In The Wall Street Journal today, an interesting Page One article titled, “Aging Oil Rigs, Pipelines Expose Gulf to Accidents,” says rightfully that the Deepwater rig blast earlier this year set off a fierce battle over deep-sea oil drilling. But the debate, The Journal says, has largely ignored another threat: The troubled state of offshore infrastructure that remains in place long after wells are drilled.
The report says more than 100 structures built in the 1940s and 1950s are still in operation. Click here to read the article.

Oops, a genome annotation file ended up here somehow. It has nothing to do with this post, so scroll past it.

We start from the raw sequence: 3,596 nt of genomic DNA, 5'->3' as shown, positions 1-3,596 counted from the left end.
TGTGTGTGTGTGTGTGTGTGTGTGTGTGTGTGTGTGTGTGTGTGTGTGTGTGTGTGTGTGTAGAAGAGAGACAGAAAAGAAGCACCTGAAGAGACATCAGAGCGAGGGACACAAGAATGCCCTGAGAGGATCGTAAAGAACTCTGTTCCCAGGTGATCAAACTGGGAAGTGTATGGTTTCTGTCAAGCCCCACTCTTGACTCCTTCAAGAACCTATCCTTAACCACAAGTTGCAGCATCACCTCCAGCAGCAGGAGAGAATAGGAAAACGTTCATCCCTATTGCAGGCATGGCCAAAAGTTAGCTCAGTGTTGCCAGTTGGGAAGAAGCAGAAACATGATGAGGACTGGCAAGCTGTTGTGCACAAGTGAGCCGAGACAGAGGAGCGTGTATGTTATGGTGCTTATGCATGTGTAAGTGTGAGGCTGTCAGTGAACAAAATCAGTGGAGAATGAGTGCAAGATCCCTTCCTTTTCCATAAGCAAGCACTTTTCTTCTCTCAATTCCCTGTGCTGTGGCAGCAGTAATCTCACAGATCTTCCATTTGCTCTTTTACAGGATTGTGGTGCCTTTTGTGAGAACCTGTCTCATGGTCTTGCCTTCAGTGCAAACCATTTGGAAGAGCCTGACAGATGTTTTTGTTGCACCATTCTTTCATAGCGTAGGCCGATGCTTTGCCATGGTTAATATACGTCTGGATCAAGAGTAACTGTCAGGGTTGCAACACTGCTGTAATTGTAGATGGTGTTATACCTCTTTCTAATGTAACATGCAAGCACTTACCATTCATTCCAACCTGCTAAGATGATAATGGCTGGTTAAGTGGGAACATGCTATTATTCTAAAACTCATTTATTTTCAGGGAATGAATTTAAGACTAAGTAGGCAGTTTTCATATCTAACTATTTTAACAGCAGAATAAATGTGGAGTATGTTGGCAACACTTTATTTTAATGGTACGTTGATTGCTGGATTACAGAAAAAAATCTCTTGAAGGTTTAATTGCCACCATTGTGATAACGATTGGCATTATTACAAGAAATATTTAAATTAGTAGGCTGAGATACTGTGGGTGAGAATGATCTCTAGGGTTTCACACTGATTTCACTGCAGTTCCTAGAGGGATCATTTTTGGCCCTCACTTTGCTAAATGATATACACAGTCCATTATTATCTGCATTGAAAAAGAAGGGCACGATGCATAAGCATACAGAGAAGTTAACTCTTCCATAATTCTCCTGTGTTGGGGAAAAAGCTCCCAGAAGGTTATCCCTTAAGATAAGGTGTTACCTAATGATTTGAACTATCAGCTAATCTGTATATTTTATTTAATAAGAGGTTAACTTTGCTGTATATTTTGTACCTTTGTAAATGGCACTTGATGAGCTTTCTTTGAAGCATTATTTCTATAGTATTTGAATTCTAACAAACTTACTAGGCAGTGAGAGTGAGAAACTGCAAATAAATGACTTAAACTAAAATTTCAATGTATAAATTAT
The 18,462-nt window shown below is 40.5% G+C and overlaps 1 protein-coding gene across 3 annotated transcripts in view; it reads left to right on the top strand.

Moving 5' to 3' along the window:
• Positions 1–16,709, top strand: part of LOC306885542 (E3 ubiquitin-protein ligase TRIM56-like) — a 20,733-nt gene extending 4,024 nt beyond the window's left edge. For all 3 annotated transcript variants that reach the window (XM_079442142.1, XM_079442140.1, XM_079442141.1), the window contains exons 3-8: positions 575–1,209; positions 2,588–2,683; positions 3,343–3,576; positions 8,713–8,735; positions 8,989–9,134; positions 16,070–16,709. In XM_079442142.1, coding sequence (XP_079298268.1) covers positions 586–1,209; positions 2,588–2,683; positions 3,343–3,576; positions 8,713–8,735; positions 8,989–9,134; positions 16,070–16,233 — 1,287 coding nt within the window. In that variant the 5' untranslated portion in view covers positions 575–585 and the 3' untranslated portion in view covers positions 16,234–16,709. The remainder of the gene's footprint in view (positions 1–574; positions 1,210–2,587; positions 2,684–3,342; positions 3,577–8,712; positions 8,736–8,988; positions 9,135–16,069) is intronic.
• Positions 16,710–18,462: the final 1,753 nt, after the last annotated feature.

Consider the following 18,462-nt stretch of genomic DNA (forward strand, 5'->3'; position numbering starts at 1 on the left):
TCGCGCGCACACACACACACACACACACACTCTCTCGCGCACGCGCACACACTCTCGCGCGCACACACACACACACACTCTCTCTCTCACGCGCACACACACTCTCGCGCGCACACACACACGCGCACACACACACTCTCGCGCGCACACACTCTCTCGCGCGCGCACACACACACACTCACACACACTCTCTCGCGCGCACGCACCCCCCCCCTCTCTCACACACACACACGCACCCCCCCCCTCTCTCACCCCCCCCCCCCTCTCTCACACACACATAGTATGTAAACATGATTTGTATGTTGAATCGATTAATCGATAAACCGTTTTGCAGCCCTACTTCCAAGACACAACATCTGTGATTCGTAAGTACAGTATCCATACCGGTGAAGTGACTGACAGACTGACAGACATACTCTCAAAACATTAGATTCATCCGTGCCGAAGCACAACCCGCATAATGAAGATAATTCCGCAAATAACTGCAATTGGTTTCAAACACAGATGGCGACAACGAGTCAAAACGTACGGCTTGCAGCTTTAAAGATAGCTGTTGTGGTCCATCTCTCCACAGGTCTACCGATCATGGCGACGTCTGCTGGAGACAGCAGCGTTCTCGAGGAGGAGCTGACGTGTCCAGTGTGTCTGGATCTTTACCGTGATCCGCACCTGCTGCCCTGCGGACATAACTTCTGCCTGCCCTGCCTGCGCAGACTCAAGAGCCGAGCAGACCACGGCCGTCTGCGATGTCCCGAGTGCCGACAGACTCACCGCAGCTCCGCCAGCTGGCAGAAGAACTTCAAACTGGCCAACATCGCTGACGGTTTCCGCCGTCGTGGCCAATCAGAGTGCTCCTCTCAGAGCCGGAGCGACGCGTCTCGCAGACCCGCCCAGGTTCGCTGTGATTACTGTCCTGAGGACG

In this month’s Mechanical Engineering magazine, our cover story tells of a new oil platform in the Gulf of Mexico that is producing from wells at depths that are unthinkable a generation ago.
The International Energy Agency estimated in 2005 that deepwater and ultra-deepwater rock formations contain as many as 300 billion barrels of recoverable oil, more than Saudi Arabia’s proven reserves.
These require a combination of large financial resources and command of specialized technology, much of it newly developed, to drill and produce oil fields at great ocean depths. BP’s Macondo well blowout demontrates that a lot can go wrong.
These two articles provide fodder for an interesting discussion.